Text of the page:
Stealing Things

Stealing Things : Theft and the Author in Nineteenth-century France

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Description

Stealing Things traces the representations of thieves and thievery in nineteenth-century French novels. Re-reading canonical texts by Balzac, the Comtesse de Segur, and Zola through the lens of crime, Peters highlights bourgeois anxiety about ownership and objects while considering the impact of literature on popular attitudes about crime and its legislation and punishment. A detailed analysis of the role of objects, this work chronicles nineteenth-century changes in legal attitudes, popular mentalities, and individual and social identity, focusing particularly on the resulting transformations in representations of gender, class, and (criminal) subjectivity.show more

Product details

  • Hardback | 276 pages
  • 152.4 x 226.06 x 20.32mm | 544.31g
  • Lexington Books
  • Lanham, MD, United States
  • English
  • 10 black & white halftones
  • 0739180045
  • 9780739180044
  • 2,168,754

Review quote

Provocative and fresh, this wide-ranging study offers a unique perspective on the anxieties and pressures of an increasingly commercial 19th-century French culture. Juxtaposing memoirs, moral codes, specialized dictionaries, and a children's novel with more conventional newspapers, literary texts, and theories, Peters (Louisiana State Univ.) explores a weary and suspicious century caught up in the throes of exchange and reinvention. Thoughtful and diverse early chapters on Balzac's Code des gens honnetes, Vidocq's contemporaneous Memoirs and Les voleurs, and Segur's Les Malheurs de Sophie give way to an analysis of pocket watches-symbol of the emergence of a new social order and the upheaval of commodification-in Zola and Balzac. Final chapters on urban spaces and socioeconomic transformation detail questions of intellectual property theft and the tensions of literary kleptomania. The thoroughness and originality of the introduction alone, with its presentation of the philosophical, legal, and literary conditions of the late 18th century, truly distinguish this volume. Summing Up: Highly recommended. Upper-division undergraduates through faculty. CHOICE Stealing Things constitutes a fine performance and will be of interest to students of crime fiction and the nineteenth century. French Review While cultural studies of crime in nineteenth-century France have generally focused on lurid murders, Stealing Things thoughtfully redirects our attention to theft-a crime that Peters reveals as definitive of the key social issues at stake in an age of industrialization and commodification. This book deftly weaves readings of memoirs, sociological treatises, penal codes, copyright law, and literature for adults and children into a sustained reflection on the era's shifting attitudes toward property-both material and conceptual. Ribbons, pocket watches, and poems, purloined, make their appearance (and disappearance) in this lively account. -- Andrea Goulet, University of Pennsylvania This new volume traces the evolving notions of property, ownership, and theft from pre-revolutionary France to the early 20th century by expertly exploring the vicissitudes and ramifications of this cultural nexus in fiction and nonfiction. Peters' thoughtful and probing consideration takes in and even focuses on the rarely explored yet crucial areas of authorial plagiarism and, most significantly, the phenomenon of increased feminine involvement in theft by the end of the 19th century. -- Anna Gural-Migdal, University of Alberta Original and insightful, this book provides a complex view of the nature of crime and the criminal in nineteenth-century French literature and society. Socio-political discourse and peculiarly literary issues interact seamlessly in a well thought-out analysis of the works of some of the century's most central authors (Balzac and Zola first of all) within the background the birth of contemporary material culture. There is stimulating reading material here for both the specialist and the curious generalist reader. -- Vittorio Frigerio, Dalhousie University, Halifaxshow more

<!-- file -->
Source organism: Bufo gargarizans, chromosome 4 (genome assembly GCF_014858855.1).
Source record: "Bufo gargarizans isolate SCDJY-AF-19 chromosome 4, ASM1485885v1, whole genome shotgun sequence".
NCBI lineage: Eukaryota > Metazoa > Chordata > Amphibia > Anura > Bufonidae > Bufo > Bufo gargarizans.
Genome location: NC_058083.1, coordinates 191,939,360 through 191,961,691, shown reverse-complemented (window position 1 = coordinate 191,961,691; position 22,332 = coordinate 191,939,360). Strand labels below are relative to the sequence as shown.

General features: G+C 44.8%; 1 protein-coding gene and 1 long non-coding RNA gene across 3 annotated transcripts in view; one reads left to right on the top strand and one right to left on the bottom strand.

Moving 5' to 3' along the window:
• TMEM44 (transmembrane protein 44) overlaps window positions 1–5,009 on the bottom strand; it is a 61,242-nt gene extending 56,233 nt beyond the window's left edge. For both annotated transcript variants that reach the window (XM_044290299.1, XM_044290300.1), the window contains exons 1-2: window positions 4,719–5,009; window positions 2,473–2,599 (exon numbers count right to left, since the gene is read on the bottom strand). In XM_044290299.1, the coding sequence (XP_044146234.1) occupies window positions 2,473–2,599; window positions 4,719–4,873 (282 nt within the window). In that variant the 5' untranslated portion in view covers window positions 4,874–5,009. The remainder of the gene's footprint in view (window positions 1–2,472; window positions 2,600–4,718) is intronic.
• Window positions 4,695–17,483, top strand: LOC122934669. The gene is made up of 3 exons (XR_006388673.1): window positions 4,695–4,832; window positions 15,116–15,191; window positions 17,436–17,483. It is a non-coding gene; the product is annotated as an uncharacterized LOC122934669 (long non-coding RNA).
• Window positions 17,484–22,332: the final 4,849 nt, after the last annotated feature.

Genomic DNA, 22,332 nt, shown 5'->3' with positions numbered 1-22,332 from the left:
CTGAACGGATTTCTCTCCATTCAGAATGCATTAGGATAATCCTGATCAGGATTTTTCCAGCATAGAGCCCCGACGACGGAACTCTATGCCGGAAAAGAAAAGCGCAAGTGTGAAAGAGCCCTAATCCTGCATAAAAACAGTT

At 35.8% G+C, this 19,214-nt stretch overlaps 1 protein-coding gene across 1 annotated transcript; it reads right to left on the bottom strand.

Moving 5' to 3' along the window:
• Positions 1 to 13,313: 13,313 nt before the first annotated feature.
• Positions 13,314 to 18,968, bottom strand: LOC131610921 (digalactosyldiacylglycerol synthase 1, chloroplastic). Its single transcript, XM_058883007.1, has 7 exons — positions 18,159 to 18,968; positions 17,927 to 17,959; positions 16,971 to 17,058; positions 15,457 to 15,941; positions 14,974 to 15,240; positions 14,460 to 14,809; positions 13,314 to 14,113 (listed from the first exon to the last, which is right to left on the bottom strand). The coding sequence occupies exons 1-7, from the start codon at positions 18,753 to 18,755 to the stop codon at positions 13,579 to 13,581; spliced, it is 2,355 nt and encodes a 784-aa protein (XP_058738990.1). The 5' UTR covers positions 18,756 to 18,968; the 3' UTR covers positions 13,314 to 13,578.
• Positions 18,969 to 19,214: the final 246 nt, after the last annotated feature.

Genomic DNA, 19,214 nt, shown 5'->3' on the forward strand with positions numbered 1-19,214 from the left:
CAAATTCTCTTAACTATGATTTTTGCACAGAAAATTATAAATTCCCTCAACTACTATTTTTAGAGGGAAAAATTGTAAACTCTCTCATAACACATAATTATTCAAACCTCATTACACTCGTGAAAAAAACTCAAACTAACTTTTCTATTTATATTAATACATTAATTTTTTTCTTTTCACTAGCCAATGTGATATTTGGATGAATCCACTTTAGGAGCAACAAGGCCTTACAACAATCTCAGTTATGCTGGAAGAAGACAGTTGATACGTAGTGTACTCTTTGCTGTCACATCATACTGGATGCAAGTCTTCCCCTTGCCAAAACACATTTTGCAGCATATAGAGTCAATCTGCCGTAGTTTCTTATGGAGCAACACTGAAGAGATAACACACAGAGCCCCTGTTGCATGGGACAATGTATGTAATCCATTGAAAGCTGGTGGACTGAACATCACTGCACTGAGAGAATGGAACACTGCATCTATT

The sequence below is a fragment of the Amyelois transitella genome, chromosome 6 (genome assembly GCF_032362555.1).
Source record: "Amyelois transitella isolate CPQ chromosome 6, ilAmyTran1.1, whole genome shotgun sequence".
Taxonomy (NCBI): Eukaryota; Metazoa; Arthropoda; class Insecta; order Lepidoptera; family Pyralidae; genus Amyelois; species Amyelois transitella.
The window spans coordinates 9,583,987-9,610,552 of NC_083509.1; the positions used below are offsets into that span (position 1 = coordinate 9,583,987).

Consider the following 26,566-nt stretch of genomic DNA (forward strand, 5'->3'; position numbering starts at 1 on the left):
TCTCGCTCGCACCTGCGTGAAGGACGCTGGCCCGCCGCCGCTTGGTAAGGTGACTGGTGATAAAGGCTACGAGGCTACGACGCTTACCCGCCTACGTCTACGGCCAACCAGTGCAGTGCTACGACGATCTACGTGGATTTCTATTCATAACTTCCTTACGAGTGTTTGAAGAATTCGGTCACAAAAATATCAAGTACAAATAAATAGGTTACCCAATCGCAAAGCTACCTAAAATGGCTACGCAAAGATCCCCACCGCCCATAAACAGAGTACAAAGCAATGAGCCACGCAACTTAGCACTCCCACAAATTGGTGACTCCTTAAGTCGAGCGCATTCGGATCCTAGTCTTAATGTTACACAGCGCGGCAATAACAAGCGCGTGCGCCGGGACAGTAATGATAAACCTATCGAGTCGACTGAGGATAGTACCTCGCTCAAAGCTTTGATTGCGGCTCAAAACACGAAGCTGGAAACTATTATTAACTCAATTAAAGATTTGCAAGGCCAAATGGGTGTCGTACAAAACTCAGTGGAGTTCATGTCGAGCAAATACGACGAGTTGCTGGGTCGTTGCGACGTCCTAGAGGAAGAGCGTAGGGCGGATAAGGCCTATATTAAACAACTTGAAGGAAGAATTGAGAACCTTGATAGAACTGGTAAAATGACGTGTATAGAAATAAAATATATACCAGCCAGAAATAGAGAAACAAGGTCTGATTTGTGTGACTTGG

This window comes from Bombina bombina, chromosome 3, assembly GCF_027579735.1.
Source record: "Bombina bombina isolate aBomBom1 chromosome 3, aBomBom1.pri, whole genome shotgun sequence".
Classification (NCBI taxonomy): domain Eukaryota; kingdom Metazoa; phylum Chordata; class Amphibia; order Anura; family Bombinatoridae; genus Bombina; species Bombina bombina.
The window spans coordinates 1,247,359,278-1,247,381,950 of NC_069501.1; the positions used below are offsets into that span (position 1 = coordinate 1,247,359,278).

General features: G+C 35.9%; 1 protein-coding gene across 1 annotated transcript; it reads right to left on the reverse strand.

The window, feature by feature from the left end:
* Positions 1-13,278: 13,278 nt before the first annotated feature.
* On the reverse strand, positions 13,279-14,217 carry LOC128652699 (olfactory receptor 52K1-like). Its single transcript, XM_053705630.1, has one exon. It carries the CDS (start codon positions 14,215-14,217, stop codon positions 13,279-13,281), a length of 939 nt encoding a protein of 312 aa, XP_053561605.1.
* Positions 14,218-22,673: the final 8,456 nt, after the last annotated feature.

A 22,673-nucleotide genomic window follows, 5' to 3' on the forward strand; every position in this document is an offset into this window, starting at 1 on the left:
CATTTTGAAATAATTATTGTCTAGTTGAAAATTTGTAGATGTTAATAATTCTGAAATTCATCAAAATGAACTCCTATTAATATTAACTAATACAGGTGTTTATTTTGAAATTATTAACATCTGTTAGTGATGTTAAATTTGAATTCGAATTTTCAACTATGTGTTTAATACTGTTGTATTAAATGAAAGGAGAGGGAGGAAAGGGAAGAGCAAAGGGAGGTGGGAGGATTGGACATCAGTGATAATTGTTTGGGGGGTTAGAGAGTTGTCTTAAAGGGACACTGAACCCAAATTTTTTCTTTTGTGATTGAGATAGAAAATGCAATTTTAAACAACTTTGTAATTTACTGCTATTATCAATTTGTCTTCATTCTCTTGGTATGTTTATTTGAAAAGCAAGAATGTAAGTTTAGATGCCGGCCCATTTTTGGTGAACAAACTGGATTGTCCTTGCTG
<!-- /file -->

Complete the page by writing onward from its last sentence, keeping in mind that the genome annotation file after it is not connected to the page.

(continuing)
About Rosemary A. Peters

Rosemary Peters is assistant professor in the Department of French Studies and Comparative Literature at Louisiana State University. She has edited two volumes of collected essays and is the founder of the Foreign Language Film Conference.show more

Table of contents

Acknowledgments Introduction 1. Codes for Honest People 2. Objects of Fiction, Affairs of State 3. Time Bandits: Purloining the Pocket Watch 4. Identify Theft in the Second Empire 5. Out of the Shadows, Into the Shops: Theft, Gender, and Object Relations Conclusion Bibliography Index About the Authorshow more